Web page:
• Symbolism – The author (unidentified) interweaves sexual tension and hunting (deer, boar and fox), temptation and self-control (including losing one’s head and giving away a girdle), nature and civilization, the mores of chivalry and courtly love. What else is there to discuss?
  • Story – This poem is an adventure to read. The story stands the test of time. There’s suspense, even though the themes are mostly about human nature. The writer does keep you guessing. And I’ve found that each time I reread it I pick up on a nuance I missed in previous readings.
  • Language – For me, this is the best part. (Caution: My undergrad honors thesis was on Cajun French morphemes. I’ll admit it: I geek out on words.)  I recommend a side-by-side translation. The original was written in Middle English, enjoyable to read because if you abandon all fear of the unknown the language is surprisingly understandable. Just don’t try to decipher every word. Think of the process as an adventure! Anyone who’s learned to read in a different language knows what I mean. The Armitage translation is lovely, because he’s a poet and knows how to do justice to the rhythm, sound and meaning of each word and verse.

Do yourself a favor and give the Green Knight a careful read. Steep yourself in language, and storytelling, at its best.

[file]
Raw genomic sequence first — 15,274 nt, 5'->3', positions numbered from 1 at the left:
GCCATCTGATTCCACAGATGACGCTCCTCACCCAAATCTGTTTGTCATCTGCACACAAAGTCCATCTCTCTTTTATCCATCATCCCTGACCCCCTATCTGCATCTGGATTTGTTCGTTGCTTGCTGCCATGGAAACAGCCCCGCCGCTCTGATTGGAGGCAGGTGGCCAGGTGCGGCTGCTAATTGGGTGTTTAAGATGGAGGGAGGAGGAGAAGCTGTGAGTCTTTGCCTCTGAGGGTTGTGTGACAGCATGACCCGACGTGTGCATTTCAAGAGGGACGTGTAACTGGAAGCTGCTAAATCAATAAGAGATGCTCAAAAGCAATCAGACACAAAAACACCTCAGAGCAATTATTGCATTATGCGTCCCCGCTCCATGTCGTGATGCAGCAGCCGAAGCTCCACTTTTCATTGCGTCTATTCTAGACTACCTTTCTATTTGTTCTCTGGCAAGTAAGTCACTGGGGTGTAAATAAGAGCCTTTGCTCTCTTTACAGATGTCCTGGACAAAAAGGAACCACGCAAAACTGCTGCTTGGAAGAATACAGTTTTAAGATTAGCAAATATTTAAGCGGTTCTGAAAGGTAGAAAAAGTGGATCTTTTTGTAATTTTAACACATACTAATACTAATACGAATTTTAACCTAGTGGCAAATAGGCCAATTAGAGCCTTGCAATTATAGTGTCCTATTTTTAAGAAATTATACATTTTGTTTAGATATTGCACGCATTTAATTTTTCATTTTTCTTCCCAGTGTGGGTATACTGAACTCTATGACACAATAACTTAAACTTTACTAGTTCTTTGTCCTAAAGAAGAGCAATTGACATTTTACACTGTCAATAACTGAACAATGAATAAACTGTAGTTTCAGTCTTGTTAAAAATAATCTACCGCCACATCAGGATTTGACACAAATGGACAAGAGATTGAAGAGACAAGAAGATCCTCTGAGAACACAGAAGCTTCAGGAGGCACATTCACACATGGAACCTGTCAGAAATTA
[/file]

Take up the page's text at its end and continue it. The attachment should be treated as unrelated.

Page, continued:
For those who have interest in learning more about how to intersperse your writing with Green Knights and other such characters, I recommend checking out this  Joseph Campbell book: The Hero With a Thousand Faces. I just found this helpful review from the Fuel Your Writing folks and am planning to give it a read.

Winter Blahs, Begone

1 Dec

The dark days are upon us. Leaving work at 6 pm and driving home in the dark is the pits. For me, it’s not the cold that gives me the winter blahs, it’s the short days and lack of sun. Put me in Montana with three feet of snow and clear blue skies, and I’m good. Too bad I live in grey and dark Oh-io.

There are certain tricks I’ve learned over the years to help make it to March.

1. Get blonder.

I know this may seem vain, but bear with me. I’m not a fan of extreme ways to enhance appearance. For myself, I’d consider it a waste of money to use Botox or get plastic surgery. I was brought up to believe that you stuck with what God gave you and made the best of it, end of story. Anyway, I barely have enough time to blow-dry my hair in the morning and would be embarrassed to spend hours and ridiculous amounts of money drastically changing the way I look. But in moderation there are certain enhancements that I can buy into.

Physical beauty is in the eyes of the beholder. And good looks, whatever dose of them we each get, don’t always stand the test of time. So why not celebrate the things that make us uniquely beautiful, in our own ways? This is my rationalization, plus the fact that it’s winter and something has to get cranked up a notch.